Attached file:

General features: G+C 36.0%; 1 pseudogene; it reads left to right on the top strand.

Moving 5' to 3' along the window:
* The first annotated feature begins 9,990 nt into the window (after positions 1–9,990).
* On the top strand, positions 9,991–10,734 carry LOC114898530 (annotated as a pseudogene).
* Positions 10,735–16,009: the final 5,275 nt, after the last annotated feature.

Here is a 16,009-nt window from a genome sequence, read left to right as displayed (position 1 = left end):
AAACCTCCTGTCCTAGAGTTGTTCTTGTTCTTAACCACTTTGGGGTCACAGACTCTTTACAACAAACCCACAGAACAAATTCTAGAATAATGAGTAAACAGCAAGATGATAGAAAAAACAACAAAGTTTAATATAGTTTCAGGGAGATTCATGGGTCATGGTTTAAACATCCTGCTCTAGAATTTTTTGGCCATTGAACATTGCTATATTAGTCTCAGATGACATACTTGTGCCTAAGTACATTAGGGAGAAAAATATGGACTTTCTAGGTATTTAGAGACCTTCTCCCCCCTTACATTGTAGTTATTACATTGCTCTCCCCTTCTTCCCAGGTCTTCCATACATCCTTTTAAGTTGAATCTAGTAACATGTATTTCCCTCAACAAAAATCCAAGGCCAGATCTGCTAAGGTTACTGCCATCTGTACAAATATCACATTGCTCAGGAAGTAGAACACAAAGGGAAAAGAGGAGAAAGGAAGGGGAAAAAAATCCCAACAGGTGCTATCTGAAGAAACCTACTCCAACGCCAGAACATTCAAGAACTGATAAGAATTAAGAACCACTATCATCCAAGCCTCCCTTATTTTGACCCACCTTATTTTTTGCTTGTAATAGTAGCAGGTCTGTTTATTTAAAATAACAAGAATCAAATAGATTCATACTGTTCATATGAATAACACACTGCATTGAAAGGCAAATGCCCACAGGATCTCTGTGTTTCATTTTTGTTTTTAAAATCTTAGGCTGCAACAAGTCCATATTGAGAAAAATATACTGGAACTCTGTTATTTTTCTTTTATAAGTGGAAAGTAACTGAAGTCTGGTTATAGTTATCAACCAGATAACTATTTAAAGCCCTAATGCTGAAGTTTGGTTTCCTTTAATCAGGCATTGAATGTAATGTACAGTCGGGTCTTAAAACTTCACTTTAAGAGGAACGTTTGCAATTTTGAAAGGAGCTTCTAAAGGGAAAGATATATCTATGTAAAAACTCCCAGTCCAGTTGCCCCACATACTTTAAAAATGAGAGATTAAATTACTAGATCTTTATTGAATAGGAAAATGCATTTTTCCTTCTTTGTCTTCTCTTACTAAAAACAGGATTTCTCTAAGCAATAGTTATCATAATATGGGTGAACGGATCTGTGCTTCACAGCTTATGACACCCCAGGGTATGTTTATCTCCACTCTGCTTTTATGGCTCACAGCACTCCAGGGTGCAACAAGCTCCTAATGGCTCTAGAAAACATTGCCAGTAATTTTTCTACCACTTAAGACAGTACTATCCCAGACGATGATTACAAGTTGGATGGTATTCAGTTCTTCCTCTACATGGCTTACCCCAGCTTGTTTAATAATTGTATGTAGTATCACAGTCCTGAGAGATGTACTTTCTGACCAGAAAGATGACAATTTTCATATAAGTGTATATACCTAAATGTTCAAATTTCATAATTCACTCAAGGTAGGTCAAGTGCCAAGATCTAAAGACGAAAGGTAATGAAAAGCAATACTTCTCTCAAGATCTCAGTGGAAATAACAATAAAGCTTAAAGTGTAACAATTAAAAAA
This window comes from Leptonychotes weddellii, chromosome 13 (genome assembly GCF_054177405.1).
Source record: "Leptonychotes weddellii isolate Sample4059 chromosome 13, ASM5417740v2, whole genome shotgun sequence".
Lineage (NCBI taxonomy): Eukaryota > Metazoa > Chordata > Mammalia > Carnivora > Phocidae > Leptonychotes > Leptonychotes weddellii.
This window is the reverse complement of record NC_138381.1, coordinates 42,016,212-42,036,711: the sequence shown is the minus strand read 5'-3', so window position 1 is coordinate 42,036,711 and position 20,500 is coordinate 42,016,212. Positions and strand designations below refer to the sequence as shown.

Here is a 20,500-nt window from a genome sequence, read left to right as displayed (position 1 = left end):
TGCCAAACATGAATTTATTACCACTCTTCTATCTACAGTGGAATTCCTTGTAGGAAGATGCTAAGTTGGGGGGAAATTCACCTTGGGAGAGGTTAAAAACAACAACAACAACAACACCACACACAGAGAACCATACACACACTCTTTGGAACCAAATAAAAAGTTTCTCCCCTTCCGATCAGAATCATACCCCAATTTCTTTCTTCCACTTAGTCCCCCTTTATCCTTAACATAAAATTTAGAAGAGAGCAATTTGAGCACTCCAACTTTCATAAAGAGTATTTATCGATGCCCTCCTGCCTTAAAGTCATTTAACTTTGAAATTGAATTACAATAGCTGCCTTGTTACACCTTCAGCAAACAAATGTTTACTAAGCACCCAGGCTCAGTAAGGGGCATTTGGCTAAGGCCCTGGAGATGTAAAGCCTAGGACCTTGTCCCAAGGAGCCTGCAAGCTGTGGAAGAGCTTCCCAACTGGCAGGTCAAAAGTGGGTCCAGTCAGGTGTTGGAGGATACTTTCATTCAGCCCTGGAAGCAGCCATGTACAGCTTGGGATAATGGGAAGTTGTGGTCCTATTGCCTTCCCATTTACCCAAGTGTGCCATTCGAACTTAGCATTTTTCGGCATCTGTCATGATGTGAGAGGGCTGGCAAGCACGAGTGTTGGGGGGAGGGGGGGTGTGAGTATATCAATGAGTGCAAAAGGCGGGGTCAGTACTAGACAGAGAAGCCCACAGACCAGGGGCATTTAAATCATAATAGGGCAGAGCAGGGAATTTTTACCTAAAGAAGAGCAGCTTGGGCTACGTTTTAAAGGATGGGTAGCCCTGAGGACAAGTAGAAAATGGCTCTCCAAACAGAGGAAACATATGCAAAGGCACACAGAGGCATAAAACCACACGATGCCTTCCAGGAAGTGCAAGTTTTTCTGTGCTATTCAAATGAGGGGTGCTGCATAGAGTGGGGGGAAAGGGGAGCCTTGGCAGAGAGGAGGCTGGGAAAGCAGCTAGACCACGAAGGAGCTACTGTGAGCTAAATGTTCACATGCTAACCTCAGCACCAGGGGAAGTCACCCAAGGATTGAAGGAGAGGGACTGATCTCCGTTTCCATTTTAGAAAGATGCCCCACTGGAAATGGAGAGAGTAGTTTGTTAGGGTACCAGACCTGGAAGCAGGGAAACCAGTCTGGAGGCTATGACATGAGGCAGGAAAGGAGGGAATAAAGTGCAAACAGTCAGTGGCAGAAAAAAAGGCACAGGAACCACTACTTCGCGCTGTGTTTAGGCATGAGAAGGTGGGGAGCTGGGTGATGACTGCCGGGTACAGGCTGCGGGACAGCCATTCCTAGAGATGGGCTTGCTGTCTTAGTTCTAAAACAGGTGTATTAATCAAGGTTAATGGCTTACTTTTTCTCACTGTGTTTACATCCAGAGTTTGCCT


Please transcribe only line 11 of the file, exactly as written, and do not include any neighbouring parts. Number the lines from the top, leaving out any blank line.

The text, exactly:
This window is the reverse complement of record NC_138381.1, coordinates 42,016,212-42,036,711: the sequence shown is the minus strand read 5'-3', so window position 1 is coordinate 42,036,711 and position 20,500 is coordinate 42,016,212. Positions and strand designations below refer to the sequence as shown.